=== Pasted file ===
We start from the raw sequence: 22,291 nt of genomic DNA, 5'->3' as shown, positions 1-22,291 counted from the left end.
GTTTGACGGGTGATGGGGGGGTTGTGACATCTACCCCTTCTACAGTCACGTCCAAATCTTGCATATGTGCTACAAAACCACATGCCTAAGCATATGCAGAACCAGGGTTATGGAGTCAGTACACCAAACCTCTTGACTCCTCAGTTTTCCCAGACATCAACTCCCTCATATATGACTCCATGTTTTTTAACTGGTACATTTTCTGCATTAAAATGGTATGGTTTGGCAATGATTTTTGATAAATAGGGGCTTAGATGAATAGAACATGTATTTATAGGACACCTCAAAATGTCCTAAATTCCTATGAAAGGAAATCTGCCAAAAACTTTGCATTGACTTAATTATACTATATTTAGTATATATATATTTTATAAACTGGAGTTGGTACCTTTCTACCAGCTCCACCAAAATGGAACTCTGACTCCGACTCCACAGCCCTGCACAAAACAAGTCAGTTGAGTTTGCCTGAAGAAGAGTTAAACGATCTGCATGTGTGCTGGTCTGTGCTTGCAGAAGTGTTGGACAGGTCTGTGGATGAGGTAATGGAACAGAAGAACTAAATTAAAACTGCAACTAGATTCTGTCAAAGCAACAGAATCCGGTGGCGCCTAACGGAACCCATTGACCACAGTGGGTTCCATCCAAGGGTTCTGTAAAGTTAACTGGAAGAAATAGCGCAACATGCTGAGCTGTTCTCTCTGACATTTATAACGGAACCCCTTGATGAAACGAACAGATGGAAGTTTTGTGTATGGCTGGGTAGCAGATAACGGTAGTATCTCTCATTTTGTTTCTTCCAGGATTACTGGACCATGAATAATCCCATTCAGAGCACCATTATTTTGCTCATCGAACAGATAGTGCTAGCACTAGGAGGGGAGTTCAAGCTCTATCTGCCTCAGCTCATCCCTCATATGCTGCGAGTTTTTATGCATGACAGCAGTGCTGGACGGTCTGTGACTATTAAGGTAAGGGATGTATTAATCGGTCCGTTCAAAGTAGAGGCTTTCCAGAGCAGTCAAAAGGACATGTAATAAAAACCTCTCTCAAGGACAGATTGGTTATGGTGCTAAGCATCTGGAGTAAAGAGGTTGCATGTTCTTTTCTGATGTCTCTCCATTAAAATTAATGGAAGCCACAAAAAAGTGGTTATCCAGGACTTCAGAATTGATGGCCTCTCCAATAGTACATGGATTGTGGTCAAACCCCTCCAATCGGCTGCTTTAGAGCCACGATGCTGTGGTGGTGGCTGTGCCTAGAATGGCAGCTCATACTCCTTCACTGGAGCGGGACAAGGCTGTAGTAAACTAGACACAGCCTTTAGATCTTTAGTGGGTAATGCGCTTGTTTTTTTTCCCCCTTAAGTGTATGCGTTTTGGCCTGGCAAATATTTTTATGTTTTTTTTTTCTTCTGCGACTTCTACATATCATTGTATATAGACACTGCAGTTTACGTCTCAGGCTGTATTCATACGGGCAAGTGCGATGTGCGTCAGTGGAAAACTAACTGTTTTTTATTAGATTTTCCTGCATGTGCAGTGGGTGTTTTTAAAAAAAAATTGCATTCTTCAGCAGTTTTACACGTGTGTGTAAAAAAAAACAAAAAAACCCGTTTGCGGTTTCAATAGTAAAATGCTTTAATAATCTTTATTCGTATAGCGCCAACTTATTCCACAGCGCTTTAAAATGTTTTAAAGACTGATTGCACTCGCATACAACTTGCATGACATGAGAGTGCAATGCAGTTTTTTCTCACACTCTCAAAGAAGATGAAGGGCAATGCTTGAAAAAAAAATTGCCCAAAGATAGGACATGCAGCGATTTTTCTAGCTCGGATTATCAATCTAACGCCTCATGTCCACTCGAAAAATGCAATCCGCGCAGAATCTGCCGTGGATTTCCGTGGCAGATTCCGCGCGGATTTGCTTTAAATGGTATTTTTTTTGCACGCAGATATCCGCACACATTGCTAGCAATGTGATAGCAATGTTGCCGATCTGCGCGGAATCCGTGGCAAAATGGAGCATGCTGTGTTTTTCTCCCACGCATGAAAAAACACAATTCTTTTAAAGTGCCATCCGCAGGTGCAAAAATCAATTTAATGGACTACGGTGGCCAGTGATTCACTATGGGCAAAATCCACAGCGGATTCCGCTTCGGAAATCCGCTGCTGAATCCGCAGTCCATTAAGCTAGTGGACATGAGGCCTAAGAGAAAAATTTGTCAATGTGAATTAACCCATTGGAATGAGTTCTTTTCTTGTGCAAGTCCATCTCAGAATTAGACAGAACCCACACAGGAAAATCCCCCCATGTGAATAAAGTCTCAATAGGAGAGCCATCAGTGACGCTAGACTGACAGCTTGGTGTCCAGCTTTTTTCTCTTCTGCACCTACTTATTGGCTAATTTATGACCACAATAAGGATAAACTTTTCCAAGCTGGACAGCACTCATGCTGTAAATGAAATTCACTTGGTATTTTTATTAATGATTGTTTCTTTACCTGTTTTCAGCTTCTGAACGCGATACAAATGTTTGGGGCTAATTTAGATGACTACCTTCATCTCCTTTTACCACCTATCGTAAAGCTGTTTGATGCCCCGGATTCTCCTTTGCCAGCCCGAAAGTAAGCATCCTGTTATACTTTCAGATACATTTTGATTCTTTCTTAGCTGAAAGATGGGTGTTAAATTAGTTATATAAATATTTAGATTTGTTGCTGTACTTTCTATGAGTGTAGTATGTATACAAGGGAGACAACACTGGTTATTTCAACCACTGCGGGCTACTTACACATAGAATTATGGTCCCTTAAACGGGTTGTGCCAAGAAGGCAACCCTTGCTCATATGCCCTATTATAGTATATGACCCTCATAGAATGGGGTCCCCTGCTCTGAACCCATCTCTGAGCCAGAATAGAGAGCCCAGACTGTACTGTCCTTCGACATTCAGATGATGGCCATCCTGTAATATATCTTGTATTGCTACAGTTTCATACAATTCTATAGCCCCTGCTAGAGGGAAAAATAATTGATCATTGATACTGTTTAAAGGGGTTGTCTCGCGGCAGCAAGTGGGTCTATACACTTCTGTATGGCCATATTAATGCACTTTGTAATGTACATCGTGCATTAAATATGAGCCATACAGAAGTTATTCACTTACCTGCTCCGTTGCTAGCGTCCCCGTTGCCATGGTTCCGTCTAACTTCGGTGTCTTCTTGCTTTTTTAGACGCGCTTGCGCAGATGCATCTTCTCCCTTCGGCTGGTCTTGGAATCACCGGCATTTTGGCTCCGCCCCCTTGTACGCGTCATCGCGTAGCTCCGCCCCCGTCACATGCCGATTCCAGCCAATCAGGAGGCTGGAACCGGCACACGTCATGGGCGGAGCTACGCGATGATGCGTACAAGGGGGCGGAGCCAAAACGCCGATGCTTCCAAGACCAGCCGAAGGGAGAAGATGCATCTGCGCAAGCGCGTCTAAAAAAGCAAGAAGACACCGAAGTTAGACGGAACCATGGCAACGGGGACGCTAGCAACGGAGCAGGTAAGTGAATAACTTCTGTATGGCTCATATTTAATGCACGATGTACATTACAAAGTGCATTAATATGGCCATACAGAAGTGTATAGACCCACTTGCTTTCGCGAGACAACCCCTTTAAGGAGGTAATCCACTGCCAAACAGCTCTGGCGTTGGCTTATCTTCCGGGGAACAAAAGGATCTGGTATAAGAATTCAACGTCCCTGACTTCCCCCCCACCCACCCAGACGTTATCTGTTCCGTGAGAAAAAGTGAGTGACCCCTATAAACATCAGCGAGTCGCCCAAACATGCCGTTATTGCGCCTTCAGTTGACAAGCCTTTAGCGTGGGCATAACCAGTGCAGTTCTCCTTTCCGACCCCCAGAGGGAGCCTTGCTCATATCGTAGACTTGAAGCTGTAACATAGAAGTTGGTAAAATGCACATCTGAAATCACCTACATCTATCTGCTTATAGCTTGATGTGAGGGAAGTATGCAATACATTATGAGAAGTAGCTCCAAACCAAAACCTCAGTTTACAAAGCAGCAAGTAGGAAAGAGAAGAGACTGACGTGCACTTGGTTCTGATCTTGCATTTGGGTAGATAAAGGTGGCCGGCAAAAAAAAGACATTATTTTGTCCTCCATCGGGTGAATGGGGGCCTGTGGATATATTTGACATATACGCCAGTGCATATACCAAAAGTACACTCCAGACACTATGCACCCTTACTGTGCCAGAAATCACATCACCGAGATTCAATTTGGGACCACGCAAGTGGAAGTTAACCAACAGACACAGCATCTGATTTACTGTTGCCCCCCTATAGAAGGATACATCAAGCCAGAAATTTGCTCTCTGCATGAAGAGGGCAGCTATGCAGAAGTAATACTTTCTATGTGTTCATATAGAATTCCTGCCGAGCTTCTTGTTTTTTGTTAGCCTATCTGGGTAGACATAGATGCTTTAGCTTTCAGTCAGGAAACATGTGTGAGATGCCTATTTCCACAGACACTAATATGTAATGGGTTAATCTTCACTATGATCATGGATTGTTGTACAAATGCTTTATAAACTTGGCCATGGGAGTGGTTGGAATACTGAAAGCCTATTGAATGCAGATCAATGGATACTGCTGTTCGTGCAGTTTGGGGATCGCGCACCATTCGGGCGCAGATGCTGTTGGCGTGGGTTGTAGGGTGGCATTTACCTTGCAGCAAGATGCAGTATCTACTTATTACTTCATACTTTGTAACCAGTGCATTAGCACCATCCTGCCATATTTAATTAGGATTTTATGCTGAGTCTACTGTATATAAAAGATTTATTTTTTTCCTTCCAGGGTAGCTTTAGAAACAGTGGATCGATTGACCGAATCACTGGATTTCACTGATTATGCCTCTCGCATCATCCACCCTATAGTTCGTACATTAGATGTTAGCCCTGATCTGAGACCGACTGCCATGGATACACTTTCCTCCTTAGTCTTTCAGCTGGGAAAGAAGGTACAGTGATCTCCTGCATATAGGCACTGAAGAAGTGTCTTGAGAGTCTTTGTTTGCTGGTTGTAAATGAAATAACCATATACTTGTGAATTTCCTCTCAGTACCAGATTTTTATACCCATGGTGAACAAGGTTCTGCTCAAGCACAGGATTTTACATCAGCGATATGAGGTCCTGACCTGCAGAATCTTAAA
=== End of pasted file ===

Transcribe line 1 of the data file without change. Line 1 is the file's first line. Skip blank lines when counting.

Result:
We start from the raw sequence: 22,291 nt of genomic DNA, 5'->3' as shown, positions 1-22,291 counted from the left end.